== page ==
CHRIS HEDGES, PULITZER PRIZE-WINNING JOURNALIST: Because it’s the only option we have left. None of the traditional mechanisms by which we make incremental and piecemeal reform possible in a functioning capitalist democracy are in place anymore. You know, money has replaced the vote. Lobbyists write our legislation. The courts are a wholly-owned subsidiary of the corporate state. The press has been bought up by a half-dozen corporations, which is why we get the drivel we do over the airwaves. So either we engage in acts of mass civil disobedience to wrest back the constitutional rights that have been taken from us, or we live in a wholesale security and surveillance state, every single one of us. And you cannot use the word liberty when you talk about people who are watched 24 hours a day. At that point, that is the relationship of a master and a slave. And so civil disobedience, mass acts of sustained civil disobedience, which I covered as a reporter in Eastern Europe, which brought down those communist regimes, that’s all we have left.
I’m not naive enough to tell you it’s going to work. They’ve got–you know, the NYPD flooded Zuccotti Park this morning with their storm troopers. They’re going to make it hell for people who try to get up at Wall Street. It’s going to be confrontational. It’s going to be nasty. We’re going to be reviled in the commercial press. It’s going to be difficult. I don’t like going to jail. I’m getting old. It kind of sucks. But I’m going to go, ’cause I’ve got four kids and, you know, I’ve got to try.
NOOR: And so Van Jones, who backed out of the panel you were part of Saturday night, we talked to him yesterday.
VAN JONES, ENVIRONMENTAL ADVOCATE, CIVIL RIGHTS ACTIVIST, AND ATTORNEY: You look at California right now, in California we already have cap-and-trade. It’s already working. Carbon is going down. Utility bills are not going up. And a quarter out of every dollar goes directly to poor people in California. I’ve seen the future, and it works. And so you get one Californian, five Californians, ten Californians, eventually D.C. has to act. And then the UN has to act. So the power is in the hands of the people, and the people are on the move.
NOOR: What’s your response to Van Jones?
HEDGES: He is bought off in terms of both corporations and the Democratic Party. And his job is to funnel this kind of energy back into a dead political system. And, you know, I have zero respect for people like that.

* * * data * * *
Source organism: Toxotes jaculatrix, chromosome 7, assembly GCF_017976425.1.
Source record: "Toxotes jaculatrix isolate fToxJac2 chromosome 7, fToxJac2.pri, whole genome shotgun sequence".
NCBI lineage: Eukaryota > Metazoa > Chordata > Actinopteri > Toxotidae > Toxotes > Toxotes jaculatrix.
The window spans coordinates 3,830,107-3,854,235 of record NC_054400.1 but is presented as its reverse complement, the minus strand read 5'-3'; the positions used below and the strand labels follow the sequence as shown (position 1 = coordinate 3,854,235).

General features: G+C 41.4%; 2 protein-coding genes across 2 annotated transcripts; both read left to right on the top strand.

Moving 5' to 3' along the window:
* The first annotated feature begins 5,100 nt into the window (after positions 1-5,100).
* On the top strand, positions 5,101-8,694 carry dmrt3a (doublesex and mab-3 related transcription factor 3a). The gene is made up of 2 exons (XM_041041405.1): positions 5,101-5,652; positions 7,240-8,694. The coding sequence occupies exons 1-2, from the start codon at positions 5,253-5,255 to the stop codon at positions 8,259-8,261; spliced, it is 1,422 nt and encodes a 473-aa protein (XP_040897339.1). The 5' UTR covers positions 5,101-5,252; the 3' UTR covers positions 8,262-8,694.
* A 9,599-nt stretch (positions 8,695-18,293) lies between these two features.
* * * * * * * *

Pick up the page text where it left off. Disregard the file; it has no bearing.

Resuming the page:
TIM DECHRISTOPHER, ENVIRONMENTAL ACTIVIST: Boy. I’m really disappointed to hear that he said that. You know, I think I have a decent understanding of why a lot of the big green groups in the mainstream climate movement support cap-and-trade, because a lot of those groups are funded by hedge funders, by Tom Steyer or by George Soros or by Nathaniel Simons that is the sole funder behind the Sea Change Foundation. And if you’re a hedge funder that made your fortune in that, even giving them the benefit of the doubt that they really want to solve the climate crisis, if they’re a hedge funder that everybody likes to vilify, it would sure be nice for them if the solution to the world’s greatest crisis was something that looked kind of like a hedge fund with financial shenanigans. And more cynically, a wildly fluctuating carbon market is something that any company that has to depend on that would have to be hedging their bets of how to protect themselves in the fluctuation of that market, which means a huge new demand for the kind of vehicles that hedge funds provide. So I have a somewhat cynical view of why a lot of mainstream environmentalists and the big organizations are still pushing cap-and-trade after it’s pretty clear from most experts that it’s not going to work, that it’s going to create an extremely complex and an opaque system full of loopholes that’s really a lobbyist’s dream. And it’s going to create a massive new set of assets for the banking system and has no real path to actually reducing emissions.
NOOR: What do you hope the next steps are after today, after this afternoon?
HEDGES: I hope that we begin to build mass movements that can begin to cripple the actual mechanisms of power in a way that discredits power and ultimately removes those our corporate masters from the positions of power that they occupy.